FAR Part 16 describes the various types of contracts used by the Government, divided into two broad categories — fixed-price and cost-reimbursement.
Fixed-price contracts generally provide for specific quantities at specified prices. They may contain economic price adjustments for inflation or other circumstances, and place the maximum cost risk on the contractor. On the other hand, fixed-price contracts generally provide the greatest potential for profit to the contractor.
The Government generally uses cost-reimbursement contracts when the actual cost of performance can’t be accurately estimated. In dealing with cost-reimbursement contracts, a contractor’s accounting system must be adequate to determine allowable costs and allocate them properly in accordance with the FAR’s extensive contract cost principles (at FAR Part 31) and, for some contracts, the Cost Accounting Standards Board’s cost accounting standards (“CAS”) (at 48 C.F.R. § 9900 et seq.). The contract cost principles outline allowable and unallowable costs under Government contracts, while the CAS detail how to allocate different costs to Government contracts. Cost-reimbursement contracting requires a contractor to be very open and transparent to the Government personnel who will monitor contract performance and costs, but places the minimum cost risk on the contractor.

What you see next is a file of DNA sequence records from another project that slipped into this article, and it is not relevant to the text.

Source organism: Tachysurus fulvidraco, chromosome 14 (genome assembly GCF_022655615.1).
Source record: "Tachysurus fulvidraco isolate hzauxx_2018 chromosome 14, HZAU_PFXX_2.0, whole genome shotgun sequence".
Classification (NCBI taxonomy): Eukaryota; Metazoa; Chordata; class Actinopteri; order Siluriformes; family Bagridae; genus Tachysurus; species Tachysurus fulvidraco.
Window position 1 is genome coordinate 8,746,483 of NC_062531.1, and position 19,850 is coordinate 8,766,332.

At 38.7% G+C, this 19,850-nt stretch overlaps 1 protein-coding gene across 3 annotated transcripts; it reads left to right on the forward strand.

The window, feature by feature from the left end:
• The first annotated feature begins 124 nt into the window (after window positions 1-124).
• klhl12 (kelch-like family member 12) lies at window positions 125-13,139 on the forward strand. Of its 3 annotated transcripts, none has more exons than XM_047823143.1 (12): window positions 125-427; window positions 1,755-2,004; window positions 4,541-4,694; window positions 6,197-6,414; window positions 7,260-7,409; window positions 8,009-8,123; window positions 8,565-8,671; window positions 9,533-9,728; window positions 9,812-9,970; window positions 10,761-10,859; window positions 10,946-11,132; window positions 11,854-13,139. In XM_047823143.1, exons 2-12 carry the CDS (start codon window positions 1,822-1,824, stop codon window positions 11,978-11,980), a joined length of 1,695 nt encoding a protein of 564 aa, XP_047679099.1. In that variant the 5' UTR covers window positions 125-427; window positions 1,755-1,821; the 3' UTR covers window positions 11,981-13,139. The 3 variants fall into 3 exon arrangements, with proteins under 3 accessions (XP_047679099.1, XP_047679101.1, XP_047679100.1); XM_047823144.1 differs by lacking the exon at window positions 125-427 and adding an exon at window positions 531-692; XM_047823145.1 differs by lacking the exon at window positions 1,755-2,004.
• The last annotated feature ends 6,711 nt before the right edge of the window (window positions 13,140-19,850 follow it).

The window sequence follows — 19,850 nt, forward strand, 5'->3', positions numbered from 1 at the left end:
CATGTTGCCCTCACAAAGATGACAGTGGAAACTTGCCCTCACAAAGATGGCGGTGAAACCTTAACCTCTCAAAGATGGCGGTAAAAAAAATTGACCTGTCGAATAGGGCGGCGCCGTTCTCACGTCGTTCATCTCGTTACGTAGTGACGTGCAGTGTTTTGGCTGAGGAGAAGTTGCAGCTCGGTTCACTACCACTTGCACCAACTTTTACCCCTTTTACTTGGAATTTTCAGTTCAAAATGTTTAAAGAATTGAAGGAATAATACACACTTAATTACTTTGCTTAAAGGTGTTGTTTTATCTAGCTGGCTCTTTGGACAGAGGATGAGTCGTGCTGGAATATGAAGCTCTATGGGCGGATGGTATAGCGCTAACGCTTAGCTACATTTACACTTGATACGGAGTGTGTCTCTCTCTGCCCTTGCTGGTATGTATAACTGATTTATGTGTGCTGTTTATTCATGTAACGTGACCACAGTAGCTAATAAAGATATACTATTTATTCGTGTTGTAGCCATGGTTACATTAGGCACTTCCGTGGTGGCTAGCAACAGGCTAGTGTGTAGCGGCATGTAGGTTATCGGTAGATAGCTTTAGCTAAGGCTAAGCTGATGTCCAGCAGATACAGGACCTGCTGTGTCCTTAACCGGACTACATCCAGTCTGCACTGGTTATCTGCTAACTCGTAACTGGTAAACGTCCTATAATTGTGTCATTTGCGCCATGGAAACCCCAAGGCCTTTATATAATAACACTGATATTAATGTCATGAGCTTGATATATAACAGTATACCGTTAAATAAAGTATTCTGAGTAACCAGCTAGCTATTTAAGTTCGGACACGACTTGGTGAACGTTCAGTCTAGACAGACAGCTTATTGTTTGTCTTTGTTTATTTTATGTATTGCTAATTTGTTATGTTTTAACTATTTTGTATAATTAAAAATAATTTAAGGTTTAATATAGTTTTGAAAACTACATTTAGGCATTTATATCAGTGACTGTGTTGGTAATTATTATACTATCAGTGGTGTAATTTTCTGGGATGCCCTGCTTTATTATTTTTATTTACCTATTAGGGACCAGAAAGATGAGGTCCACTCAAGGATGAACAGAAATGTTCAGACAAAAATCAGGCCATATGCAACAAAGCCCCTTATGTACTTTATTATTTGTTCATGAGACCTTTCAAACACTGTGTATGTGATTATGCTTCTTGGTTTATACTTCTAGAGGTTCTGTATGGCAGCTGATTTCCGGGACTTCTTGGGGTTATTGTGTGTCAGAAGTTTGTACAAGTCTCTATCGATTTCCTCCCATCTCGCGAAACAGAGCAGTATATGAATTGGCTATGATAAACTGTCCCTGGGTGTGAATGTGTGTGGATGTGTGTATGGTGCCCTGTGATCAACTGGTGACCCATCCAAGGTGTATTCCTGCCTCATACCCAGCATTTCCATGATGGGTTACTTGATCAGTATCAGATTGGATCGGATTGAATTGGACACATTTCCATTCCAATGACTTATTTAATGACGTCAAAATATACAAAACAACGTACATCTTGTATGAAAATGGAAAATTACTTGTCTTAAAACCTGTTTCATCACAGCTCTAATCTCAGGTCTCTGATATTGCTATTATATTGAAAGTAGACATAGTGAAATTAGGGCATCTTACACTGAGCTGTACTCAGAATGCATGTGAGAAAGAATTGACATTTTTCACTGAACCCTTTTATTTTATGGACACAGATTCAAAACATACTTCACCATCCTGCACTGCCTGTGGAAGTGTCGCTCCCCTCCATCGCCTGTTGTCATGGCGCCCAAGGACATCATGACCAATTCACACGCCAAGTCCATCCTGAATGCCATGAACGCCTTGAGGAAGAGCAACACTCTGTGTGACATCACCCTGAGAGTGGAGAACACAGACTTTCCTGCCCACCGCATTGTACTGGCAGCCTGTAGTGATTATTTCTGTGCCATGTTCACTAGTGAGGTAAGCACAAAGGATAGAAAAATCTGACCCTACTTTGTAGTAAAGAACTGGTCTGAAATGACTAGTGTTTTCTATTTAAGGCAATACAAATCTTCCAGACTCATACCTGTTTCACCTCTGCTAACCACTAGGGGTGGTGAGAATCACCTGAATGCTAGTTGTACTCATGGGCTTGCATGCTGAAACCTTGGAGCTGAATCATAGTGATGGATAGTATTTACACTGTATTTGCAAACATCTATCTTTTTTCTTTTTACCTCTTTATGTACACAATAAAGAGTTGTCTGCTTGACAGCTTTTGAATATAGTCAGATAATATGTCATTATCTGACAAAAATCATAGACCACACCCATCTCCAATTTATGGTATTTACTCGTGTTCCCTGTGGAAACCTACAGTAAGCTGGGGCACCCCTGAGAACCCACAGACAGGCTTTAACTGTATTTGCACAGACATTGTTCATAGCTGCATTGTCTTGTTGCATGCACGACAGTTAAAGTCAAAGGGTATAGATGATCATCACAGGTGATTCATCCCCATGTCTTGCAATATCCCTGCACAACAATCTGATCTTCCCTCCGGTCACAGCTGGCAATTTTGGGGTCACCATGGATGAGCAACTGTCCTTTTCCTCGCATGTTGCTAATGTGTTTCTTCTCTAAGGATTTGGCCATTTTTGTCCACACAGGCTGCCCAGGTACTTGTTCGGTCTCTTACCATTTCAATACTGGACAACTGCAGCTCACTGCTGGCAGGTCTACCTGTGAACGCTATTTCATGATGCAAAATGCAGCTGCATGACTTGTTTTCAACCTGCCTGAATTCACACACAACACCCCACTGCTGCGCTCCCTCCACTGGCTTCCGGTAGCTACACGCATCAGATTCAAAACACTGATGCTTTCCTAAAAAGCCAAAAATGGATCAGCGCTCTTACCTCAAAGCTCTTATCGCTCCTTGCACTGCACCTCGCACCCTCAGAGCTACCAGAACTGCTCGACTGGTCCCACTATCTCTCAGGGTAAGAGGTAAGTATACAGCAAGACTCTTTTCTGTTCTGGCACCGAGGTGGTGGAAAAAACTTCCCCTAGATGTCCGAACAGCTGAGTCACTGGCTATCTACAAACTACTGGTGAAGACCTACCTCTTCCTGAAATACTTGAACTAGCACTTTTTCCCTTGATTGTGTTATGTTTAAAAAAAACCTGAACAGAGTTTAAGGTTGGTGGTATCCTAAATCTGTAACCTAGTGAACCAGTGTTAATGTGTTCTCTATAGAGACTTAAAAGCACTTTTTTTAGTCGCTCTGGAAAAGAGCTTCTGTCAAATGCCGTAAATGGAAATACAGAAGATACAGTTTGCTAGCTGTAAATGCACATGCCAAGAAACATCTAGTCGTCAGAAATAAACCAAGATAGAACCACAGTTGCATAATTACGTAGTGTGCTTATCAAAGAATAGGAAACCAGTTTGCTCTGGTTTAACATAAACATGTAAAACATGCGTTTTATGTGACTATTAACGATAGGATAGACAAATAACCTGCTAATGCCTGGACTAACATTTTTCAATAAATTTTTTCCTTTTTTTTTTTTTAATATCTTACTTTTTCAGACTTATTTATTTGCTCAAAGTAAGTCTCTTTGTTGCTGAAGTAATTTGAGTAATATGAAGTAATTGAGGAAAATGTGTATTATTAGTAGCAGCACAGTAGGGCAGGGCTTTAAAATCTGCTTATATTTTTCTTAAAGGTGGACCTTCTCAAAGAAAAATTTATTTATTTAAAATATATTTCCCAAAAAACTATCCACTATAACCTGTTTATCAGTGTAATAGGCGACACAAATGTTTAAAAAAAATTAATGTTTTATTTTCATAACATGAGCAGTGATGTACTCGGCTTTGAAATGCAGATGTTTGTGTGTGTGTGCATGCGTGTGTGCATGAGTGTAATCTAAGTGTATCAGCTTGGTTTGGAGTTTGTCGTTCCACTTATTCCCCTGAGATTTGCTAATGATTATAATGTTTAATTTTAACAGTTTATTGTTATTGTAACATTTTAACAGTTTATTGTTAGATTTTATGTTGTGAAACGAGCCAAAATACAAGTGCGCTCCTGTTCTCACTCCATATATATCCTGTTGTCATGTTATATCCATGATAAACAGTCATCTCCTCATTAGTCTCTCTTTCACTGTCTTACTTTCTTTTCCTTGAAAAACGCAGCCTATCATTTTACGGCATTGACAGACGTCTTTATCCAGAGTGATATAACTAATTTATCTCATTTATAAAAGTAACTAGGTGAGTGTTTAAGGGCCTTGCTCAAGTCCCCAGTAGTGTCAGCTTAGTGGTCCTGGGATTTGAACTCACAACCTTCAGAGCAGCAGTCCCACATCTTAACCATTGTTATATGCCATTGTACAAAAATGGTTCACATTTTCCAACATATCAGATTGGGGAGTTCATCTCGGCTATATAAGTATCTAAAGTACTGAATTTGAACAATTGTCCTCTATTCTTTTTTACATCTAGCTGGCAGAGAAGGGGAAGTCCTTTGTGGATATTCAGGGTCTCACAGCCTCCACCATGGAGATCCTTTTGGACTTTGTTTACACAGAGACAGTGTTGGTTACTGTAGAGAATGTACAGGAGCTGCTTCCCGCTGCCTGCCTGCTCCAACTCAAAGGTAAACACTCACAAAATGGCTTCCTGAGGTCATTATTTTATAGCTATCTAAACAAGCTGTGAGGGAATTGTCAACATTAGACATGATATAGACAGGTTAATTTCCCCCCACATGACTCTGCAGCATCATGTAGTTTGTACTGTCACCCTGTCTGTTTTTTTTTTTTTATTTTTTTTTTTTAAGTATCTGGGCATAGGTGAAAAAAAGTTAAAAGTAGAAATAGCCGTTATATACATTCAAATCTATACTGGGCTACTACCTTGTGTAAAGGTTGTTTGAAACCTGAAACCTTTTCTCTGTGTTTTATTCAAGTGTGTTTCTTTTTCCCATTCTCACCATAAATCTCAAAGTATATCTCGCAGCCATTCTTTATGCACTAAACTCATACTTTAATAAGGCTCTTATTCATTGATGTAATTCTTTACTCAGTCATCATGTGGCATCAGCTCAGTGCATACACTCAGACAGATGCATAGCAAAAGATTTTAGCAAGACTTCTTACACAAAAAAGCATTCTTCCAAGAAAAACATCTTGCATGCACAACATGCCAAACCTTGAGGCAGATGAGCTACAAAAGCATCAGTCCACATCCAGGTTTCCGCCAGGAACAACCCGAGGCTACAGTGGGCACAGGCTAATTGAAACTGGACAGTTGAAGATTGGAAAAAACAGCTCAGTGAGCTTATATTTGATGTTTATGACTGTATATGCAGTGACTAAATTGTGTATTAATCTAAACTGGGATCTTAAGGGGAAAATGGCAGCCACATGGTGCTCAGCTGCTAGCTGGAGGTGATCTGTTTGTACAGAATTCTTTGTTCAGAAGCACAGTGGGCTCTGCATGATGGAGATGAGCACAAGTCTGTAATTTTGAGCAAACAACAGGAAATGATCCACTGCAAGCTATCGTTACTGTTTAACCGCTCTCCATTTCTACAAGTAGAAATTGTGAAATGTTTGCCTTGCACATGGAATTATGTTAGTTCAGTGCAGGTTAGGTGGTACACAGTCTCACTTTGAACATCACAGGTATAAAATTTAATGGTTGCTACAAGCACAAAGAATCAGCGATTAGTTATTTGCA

The Government may also award what are known as indefinite delivery/indefinite quantity (“IDIQ”) contracts, under which the Government places separate orders for supplies (using delivery orders) or services (using task orders). Widely used variants of the IDIQ contract, generally awarded through the GSA, include GSA Multiple Award Schedule (“MAS”) contracts and Government-Wide Acquisition Contracts (“GWAC”). Under the GSA MAS, GSA awards Federal Supply Schedule (“FSS”) contracts to multiple companies supplying comparable goods and services. GSA negotiates “fair and reasonable” schedule prices, and, of course, always looks to get the lowest pricing it can based on its Government-wide buying power.
Almost every company serious about selling to the Government should have the appropriate GSA Schedule contracts (examples include the Information Technology (“IT”) Schedule 70 and the Mission Oriented Business Integrated Services (“MOBIS”) Schedule 874) because they are so commonly required by Government customers. You need to be aware, however, of your responsibilities to submit accurate pricing data to GSA during the negotiation process and to monitor commercial sales so as not to trigger the “Price Reduction” clause under the Schedule.
Contract Clauses Unique to Government Contracts